Shifts in the composition of provincial output may influence demand for labour, measured here by hours worked. However, the demand for labour will not necessarily mirror changes in output. For instance, industries gaining output share may not see similar gains in hours worked if the output gains coincide with rising labour productivity. Similarly, industries with little or no loss of share in output may experience significant relative declines in hours worked if they are substituting capital for labour.
This dynamic is apparent in agriculture, forestry, fishing and hunting. In most provinces, output in this sector was in relative decline, but only in British Columbia was this change statistically significant (Table 1). However, in most provinces, the share of hours worked in agriculture, forestry, fishing and hunting fell significantly, and in all instances, more than did output (Table 2). For instance, the share of hours worked in this sector fell by 8.9 percentage points (from 21.5% to 12.6%) in Saskatchewan while its output share fell by 4.6 percentage points (from 18.6% to 14.0%). Underlying this difference is the high rate of labour productivity growth in agriculture, forestry, fishing and hunting in Saskatchewan—an increase of 49% between 2000 and 2010.
Differences between trends in output and hours worked can be seen elsewhere. The share of hours worked in retail trade did not rise significantly in any province, whereas the retail trade share of output rose significantly in all provinces except Newfoundland and Labrador.Note10 The same was true of finance; only in Nova Scotia and Quebec did the share of hours worked in finance increase significantly.Note11 By contrast, the share of hours worked in construction rose more than did construction’s share of output. This was most evident in Alberta where the share of output in construction increased by an insignificant 0.2 percentage points, while the share of hours worked rose by 4.4 percentage points from 12.7% to 17.1%, reflecting a 21% decline in relative labour productivity over the period.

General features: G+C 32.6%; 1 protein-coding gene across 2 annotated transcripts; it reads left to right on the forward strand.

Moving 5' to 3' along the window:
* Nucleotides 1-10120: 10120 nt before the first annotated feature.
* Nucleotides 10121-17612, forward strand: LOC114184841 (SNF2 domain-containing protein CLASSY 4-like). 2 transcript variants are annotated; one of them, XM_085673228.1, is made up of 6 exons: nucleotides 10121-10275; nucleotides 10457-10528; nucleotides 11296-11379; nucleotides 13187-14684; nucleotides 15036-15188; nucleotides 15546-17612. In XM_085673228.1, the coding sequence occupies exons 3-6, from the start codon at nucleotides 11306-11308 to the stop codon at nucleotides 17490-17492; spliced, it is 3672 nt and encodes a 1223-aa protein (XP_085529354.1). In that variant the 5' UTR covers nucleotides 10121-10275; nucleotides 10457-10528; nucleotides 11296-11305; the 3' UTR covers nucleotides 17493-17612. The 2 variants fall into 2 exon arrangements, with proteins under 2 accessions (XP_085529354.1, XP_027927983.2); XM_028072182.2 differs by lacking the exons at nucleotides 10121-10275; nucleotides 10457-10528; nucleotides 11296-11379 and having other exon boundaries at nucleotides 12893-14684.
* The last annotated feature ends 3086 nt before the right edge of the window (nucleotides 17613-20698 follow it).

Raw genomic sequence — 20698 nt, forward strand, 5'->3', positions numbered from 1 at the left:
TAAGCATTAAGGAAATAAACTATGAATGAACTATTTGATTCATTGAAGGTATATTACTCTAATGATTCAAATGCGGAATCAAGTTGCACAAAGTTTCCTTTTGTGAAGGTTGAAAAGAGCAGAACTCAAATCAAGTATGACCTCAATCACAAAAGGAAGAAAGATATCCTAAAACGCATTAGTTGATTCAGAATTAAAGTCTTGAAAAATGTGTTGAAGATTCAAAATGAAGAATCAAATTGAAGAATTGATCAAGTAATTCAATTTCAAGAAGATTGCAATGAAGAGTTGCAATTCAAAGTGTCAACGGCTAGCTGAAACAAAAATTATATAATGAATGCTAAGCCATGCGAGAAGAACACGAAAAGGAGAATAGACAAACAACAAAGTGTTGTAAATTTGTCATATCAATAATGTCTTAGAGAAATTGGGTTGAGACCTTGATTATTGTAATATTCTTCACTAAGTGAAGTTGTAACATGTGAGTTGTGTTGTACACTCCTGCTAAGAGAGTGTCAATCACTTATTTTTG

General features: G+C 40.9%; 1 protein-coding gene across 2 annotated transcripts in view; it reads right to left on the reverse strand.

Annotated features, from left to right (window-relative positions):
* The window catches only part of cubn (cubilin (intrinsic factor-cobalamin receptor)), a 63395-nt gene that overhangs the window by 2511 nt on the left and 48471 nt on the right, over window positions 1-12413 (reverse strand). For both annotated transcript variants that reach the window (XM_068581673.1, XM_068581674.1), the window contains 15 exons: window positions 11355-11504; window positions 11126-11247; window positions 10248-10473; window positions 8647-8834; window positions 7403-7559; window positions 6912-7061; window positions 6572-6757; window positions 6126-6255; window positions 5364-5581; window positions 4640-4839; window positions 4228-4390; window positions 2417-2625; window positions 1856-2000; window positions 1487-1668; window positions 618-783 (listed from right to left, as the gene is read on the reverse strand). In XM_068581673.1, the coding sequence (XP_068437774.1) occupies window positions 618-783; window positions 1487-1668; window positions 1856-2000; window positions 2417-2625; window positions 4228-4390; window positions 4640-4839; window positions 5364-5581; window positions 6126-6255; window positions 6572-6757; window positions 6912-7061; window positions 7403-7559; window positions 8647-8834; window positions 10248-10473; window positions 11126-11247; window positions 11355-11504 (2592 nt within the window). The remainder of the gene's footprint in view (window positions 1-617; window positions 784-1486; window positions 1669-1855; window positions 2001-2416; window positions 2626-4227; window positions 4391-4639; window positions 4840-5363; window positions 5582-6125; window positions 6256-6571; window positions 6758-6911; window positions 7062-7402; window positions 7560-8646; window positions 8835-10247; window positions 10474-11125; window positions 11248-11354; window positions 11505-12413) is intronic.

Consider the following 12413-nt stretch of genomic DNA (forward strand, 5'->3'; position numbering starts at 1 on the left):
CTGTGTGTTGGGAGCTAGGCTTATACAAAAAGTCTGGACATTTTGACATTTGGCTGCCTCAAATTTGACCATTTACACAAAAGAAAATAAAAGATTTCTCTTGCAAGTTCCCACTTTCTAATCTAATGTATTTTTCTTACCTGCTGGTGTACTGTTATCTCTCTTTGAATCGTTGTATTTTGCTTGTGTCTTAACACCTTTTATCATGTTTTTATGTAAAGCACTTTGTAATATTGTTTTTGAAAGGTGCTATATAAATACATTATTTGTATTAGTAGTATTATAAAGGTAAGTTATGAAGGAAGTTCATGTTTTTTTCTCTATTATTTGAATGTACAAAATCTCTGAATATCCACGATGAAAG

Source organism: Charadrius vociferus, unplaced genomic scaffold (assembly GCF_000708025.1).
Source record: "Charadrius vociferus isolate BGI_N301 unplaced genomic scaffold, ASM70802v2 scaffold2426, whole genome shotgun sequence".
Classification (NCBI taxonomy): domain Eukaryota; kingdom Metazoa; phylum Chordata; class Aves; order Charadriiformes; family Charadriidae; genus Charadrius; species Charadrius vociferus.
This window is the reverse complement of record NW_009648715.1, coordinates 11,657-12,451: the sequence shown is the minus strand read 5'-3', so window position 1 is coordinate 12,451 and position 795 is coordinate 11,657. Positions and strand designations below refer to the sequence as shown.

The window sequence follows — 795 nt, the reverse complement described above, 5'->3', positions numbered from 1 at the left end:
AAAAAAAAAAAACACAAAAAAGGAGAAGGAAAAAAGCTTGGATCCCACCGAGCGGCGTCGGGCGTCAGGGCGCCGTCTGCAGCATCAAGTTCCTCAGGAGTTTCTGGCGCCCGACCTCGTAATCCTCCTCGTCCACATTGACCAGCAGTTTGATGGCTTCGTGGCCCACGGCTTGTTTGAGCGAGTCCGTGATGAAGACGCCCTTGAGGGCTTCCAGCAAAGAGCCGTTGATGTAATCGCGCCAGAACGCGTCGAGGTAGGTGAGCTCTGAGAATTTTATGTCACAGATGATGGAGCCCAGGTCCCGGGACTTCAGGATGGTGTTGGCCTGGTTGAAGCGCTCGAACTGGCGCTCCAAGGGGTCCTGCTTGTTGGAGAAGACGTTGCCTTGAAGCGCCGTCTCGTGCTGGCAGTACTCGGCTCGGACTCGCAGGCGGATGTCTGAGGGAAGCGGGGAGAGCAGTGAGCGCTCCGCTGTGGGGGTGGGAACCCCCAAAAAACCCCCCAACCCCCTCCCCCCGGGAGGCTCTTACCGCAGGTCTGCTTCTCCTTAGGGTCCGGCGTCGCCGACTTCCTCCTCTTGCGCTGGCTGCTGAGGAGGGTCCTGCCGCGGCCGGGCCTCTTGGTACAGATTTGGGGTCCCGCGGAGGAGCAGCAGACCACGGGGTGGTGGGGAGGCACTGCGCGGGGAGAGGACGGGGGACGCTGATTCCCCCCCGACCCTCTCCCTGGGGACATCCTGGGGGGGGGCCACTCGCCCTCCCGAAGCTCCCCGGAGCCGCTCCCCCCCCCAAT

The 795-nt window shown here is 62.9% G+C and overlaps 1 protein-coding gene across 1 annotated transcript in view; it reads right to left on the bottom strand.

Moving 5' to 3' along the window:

After agriculture, forestry, fishing and hunting, it is in manufacturing where the share of hours worked fell the most. While the majority of provinces experienced significant declines, the decreases were most pronounced in Quebec and Ontario. In Quebec, the share of hours worked in manufacturing dropped by 7.0 percentage points from 23.4% to 16.3%, and in Ontario, by 6.2 percentage points from 20.9% to 14.7%.
Across the provinces, the magnitude of the overall change in industrial structure measured by hours worked is similar to changes measured by output, although differences emerge on a province-by-province basis. When hours worked is used as a metric, more structural change is apparent in some provinces, and less structural change is apparent in others. Nonetheless, most saw a statistically significant change. The exceptions are Newfoundland and Labrador, Prince Edward Island and Manitoba. In fact, when both metrics of structural change are considered, it is only Prince Edward Island for which the null hypothesis of no change cannot be rejected without question.